The runaway buccaneers and the ship full of gold

Salvage expert Tommy Thompson found sunken treasure worth millions. Then he vanished... until now
Homeless Veterans appeal: ‘If you’re hard on the world you are hard on yourself’

Homeless Veterans appeal: ‘If you’re hard on the world you are hard on yourself’

Maverick artist Grayson Perry backs our campaign
Assisted Dying Bill: I want to be able to decide about my own death - I want to have control of my life

Assisted Dying Bill: 'I want control of my life'

This week the Assisted Dying Bill is debated in the Lords. Virginia Ironside, who has already made plans for her own self-deliverance, argues that it's time we allowed people a humane, compassionate death
Move over, kale - cabbage is the new rising star

Cabbage is king again

Sophie Morris banishes thoughts of soggy school dinners and turns over a new leaf
11 best winter skin treats

Give your moisturiser a helping hand: 11 best winter skin treats

Get an extra boost of nourishment from one of these hard-working products
Paul Scholes column: The more Jose Mourinho attempts to influence match officials, the more they are likely to ignore him

Paul Scholes column

The more Jose Mourinho attempts to influence match officials, the more they are likely to ignore him
Frank Warren column: No cigar, but pots of money: here come the Cubans

Frank Warren's Ringside

No cigar, but pots of money: here come the Cubans
Isis hostage crisis: Militant group stands strong as its numerous enemies fail to find a common plan to defeat it

Isis stands strong as its numerous enemies fail to find a common plan to defeat it

The jihadis are being squeezed militarily and economically, but there is no sign of an implosion, says Patrick Cockburn
Virtual reality thrusts viewers into the frontline of global events - and puts film-goers at the heart of the action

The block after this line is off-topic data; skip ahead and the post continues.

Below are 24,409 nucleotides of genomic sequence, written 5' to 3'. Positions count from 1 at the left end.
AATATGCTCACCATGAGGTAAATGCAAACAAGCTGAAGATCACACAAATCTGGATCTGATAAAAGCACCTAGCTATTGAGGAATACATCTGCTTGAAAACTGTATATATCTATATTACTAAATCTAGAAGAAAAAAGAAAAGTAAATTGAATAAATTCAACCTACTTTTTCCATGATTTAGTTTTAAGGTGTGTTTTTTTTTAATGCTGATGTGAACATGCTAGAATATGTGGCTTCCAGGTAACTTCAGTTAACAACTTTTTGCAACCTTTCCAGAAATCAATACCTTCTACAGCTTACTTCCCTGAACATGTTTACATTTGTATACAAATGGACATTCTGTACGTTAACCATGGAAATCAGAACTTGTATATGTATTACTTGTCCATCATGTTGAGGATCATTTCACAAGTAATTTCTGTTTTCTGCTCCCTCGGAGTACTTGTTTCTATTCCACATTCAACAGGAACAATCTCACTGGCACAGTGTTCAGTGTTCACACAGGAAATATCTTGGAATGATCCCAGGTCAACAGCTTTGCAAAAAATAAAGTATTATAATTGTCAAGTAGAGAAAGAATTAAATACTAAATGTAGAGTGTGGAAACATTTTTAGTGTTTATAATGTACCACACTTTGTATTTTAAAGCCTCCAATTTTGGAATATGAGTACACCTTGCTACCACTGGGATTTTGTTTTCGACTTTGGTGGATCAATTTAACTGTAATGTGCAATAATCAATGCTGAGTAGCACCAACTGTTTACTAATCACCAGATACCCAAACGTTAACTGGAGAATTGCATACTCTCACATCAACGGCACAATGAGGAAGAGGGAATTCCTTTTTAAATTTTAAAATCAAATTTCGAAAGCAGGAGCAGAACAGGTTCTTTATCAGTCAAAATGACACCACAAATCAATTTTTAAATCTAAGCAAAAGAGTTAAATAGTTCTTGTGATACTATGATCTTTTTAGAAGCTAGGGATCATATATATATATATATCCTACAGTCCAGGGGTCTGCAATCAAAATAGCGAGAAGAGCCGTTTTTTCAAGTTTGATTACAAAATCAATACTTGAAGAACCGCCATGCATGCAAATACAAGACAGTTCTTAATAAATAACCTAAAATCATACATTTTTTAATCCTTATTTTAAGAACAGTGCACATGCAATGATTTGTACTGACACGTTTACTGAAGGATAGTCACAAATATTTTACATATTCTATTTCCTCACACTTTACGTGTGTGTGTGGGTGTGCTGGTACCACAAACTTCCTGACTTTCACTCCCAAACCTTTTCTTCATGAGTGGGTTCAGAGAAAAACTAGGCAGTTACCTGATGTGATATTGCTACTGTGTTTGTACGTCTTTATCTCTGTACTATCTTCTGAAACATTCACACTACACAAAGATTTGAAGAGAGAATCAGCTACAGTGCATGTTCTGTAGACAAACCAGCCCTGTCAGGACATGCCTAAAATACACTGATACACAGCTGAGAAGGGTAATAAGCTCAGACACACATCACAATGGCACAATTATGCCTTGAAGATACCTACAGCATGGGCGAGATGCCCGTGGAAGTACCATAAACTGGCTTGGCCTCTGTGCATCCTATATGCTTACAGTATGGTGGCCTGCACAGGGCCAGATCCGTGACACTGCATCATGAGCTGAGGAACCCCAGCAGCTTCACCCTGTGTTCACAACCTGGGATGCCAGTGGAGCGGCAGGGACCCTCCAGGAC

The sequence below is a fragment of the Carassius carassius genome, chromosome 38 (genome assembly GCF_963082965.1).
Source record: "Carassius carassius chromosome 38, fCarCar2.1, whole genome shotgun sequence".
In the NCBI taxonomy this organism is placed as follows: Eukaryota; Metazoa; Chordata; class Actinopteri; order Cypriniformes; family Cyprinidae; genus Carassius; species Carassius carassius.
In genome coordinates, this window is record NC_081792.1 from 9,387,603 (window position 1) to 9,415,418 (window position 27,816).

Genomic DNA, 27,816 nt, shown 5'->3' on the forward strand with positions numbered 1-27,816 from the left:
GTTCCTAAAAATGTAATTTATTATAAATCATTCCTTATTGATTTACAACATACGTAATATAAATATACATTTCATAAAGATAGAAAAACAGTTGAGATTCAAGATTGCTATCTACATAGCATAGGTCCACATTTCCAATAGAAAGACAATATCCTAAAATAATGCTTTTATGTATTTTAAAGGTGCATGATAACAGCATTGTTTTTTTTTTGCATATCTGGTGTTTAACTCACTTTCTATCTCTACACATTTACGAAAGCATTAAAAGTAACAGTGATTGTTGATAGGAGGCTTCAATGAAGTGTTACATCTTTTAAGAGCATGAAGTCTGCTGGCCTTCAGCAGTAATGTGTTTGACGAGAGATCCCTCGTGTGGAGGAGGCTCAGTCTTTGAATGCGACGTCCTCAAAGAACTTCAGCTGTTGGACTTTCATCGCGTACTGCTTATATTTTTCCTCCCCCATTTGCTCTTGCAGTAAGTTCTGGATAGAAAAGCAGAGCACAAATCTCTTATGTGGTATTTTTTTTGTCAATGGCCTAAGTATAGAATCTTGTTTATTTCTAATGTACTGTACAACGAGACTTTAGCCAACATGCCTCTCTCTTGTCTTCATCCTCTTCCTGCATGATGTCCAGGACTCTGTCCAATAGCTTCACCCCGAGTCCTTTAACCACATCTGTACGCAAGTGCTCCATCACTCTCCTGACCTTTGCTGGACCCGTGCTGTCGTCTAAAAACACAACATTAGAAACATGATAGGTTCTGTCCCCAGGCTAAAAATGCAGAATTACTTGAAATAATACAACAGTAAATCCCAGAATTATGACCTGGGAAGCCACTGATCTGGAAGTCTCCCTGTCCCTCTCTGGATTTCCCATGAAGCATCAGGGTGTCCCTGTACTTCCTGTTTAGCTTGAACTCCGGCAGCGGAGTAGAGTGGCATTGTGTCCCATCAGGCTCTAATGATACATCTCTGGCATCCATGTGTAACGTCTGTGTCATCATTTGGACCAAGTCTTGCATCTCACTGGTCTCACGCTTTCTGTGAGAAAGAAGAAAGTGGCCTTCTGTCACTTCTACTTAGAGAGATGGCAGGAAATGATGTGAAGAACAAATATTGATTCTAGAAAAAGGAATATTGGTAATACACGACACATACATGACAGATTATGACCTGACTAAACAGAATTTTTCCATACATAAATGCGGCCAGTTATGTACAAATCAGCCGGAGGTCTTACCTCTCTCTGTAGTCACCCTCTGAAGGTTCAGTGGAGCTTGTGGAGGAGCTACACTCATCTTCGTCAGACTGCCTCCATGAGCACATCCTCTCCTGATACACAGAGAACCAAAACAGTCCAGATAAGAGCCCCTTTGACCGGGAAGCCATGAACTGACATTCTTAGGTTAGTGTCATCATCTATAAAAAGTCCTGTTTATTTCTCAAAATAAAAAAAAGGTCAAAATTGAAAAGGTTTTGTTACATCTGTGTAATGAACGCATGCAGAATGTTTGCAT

Virtual reality: Seeing is believing

Virtual reality thrusts viewers into the frontline of global events - and puts film-goers at the heart of the action
Homeless Veterans appeal: MP says Coalition ‘not doing enough’

Homeless Veterans appeal

MP says Coalition ‘not doing enough’ to help
Larry David, Steve Coogan and other comedians share stories of depression in new documentary

Comedians share stories of depression

The director of the new documentary, Kevin Pollak, tells Jessica Barrett how he got them to talk
Has The Archers lost the plot with it's spicy storylines?

Has The Archers lost the plot?

A growing number of listeners are voicing their discontent over the rural soap's spicy storylines; so loudly that even the BBC's director-general seems worried, says Simon Kelner
English Heritage adds 14 post-war office buildings to its protected lists

14 office buildings added to protected lists

Christopher Beanland explores the underrated appeal of these palaces of pen-pushing
Human skull discovery in Israel proves humans lived side-by-side with Neanderthals

Human skull discovery in Israel proves humans lived side-by-side with Neanderthals

Scientists unearthed the cranial fragments from Manot Cave in West Galilee